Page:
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Martin Churchill: A VCT shot across the bows from the chancellor

Overall there were no Budget changes to VCT, EIS, BPRA or IHT that impact offerings but there was a shot across the bows of the VCT industry in the area of enhanced buybacks.

VCT Enhanced Buybacks: A large number of VCTs have launched enhanced buyback offers. These allow investors who are interested in committing to being invested for a further five years to effectively swap out their current holding for new shares on which they can claim the up front 30 per cent income tax relief. The key point is that this is not an exit opportunity for investors as all the proceeds must be reinvested in new shares.

This approach should in our view be considered by all investors who:

1 Have held the shares for at least five years (to avoid any up front tax relief being withdrawn)

2. Can commit the funds for another five years to an investment in the VCT (as new shares carry a five year minimum holding period to avoid the up front tax relief being withdrawn)

3. Have not fully utilised their annual £200,000 VCT allowance for the tax year in which they are asking for the new shares to be issued

4. Have not deferred Capital Gains Tax when purchasing the original shares as CGT can no longer be deferred by investing in VCT shares (CGT could be deferred for VCT shares purchased new up to 5 April 2004)

Up to now it appeared that HMRC had no objection to these offers but we have warned in the past that it may be that this approach changes in the future as it could be viewed as costing the Exchequer more tax relief but without any further funds being committed to the VCT sector.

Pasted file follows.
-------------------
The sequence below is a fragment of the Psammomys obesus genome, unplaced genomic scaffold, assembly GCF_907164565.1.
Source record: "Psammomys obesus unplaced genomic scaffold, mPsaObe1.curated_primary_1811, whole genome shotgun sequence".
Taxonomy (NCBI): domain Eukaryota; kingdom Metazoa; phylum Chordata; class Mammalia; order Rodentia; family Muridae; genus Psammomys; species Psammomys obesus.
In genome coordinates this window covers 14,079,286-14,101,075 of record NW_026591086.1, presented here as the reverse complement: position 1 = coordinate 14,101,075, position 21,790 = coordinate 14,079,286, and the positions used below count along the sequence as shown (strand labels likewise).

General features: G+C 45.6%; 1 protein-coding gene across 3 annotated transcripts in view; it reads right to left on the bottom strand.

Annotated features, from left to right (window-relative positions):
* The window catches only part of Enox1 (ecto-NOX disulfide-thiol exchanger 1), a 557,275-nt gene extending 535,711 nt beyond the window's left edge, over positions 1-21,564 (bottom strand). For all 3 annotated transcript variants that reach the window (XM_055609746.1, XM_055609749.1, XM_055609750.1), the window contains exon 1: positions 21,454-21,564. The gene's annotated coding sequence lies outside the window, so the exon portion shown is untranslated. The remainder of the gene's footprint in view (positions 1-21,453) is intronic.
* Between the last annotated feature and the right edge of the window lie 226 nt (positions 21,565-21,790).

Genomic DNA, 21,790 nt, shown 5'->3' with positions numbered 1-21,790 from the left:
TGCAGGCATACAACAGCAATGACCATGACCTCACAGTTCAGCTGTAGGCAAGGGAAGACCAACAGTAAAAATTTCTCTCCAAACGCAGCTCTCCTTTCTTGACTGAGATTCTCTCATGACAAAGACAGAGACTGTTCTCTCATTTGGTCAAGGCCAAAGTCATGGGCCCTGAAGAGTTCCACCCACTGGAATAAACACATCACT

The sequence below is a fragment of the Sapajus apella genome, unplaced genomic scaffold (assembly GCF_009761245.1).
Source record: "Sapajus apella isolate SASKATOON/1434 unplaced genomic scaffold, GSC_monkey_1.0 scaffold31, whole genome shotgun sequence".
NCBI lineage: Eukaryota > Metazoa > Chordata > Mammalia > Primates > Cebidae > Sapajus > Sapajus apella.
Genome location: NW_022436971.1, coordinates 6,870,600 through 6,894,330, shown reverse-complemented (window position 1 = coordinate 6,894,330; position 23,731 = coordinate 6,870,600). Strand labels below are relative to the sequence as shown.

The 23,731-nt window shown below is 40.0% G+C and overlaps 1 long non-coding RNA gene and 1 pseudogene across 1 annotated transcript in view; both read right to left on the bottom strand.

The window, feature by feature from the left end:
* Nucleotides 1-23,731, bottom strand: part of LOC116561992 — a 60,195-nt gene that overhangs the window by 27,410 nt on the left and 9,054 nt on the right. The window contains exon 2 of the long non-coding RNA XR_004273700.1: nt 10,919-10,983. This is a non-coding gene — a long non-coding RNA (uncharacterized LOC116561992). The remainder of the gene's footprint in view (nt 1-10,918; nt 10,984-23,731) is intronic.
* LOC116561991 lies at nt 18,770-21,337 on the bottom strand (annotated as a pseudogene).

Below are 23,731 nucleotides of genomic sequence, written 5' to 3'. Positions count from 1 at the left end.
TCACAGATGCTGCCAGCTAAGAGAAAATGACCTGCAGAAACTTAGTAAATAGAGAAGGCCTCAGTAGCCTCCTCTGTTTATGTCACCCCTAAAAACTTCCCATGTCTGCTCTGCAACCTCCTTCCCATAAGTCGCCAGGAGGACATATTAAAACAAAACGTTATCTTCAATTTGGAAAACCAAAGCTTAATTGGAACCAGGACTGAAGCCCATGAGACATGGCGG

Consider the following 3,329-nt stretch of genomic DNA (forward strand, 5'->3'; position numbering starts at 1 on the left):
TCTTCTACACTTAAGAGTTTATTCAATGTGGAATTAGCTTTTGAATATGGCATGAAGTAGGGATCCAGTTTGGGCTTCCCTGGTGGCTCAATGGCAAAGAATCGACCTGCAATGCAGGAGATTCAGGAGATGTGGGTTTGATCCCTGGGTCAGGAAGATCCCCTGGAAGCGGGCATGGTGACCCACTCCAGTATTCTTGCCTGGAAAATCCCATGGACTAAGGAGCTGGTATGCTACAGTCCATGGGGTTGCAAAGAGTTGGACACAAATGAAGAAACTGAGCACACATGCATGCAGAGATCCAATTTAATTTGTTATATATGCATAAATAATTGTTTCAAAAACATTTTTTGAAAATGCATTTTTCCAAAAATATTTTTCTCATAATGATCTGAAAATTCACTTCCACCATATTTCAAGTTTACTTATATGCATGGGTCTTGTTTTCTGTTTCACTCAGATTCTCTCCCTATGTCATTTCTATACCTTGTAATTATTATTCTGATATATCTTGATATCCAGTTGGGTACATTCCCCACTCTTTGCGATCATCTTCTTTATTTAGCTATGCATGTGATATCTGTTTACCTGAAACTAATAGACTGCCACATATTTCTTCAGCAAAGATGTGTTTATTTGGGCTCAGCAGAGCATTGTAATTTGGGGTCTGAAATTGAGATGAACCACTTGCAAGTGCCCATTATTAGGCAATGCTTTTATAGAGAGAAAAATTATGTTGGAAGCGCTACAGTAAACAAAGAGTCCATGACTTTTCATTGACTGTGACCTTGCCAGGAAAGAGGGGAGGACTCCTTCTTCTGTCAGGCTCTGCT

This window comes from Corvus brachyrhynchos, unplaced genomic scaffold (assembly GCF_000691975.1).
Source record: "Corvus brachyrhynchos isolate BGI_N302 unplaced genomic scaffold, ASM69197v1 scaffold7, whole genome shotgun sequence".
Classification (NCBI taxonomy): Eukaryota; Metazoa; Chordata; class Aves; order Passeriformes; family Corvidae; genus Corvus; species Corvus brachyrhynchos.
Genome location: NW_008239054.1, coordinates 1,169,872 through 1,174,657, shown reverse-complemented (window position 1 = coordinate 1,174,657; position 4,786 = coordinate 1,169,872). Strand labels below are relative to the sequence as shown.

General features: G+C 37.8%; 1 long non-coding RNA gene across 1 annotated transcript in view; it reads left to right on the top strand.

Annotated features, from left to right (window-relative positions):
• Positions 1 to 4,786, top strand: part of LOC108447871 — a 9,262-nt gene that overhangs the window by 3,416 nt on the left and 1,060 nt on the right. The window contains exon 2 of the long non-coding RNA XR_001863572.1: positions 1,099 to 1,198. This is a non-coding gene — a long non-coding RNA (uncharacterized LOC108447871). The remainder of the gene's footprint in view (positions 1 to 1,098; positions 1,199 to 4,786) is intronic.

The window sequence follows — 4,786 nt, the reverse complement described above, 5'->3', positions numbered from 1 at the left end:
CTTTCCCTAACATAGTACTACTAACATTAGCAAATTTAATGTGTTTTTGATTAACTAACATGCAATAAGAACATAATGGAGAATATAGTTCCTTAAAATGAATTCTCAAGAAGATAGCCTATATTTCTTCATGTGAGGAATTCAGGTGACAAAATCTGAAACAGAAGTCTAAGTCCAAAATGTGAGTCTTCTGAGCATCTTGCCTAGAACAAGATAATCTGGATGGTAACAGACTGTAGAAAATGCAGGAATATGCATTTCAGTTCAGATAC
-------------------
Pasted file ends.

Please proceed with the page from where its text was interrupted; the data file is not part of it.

The Budget contained the following: “.. following a number of representations from investors, the Government is concerned that VCTs offering enhanced buy-backs are not operating within the spirit of the legislation. The Government will continue to monitor particular aspects of the venture capital schemes to ensure that they remain well-focused and supportive of businesses needs”.

“Representations from investors” is an intriguing phrase? Why would investors complain about this practice?

Anyway, we consider this as a shot across the bows of the industry and we would not be surprised to see some form of restriction coming into play in the future. However this does not affect the current offers.

The other change affected the Seed Enterprise Investment Scheme, launched at Budget 2012, which offers 50 per cent income tax relief on investments made into small, early-stage companies. The Government has decided to provide a limited extension of the capital gains tax holiday to continue to encourage investors to take up the new scheme. Any investors making capital gains in 2013-14 will receive a 50 per cent capital gains tax relief when they reinvest those gains into seed companies in either 2013-14 or 2014-15. In our view this will not do much to improve interest in this tax relief.

Martin Churchill is editor of Tax Efficient Review


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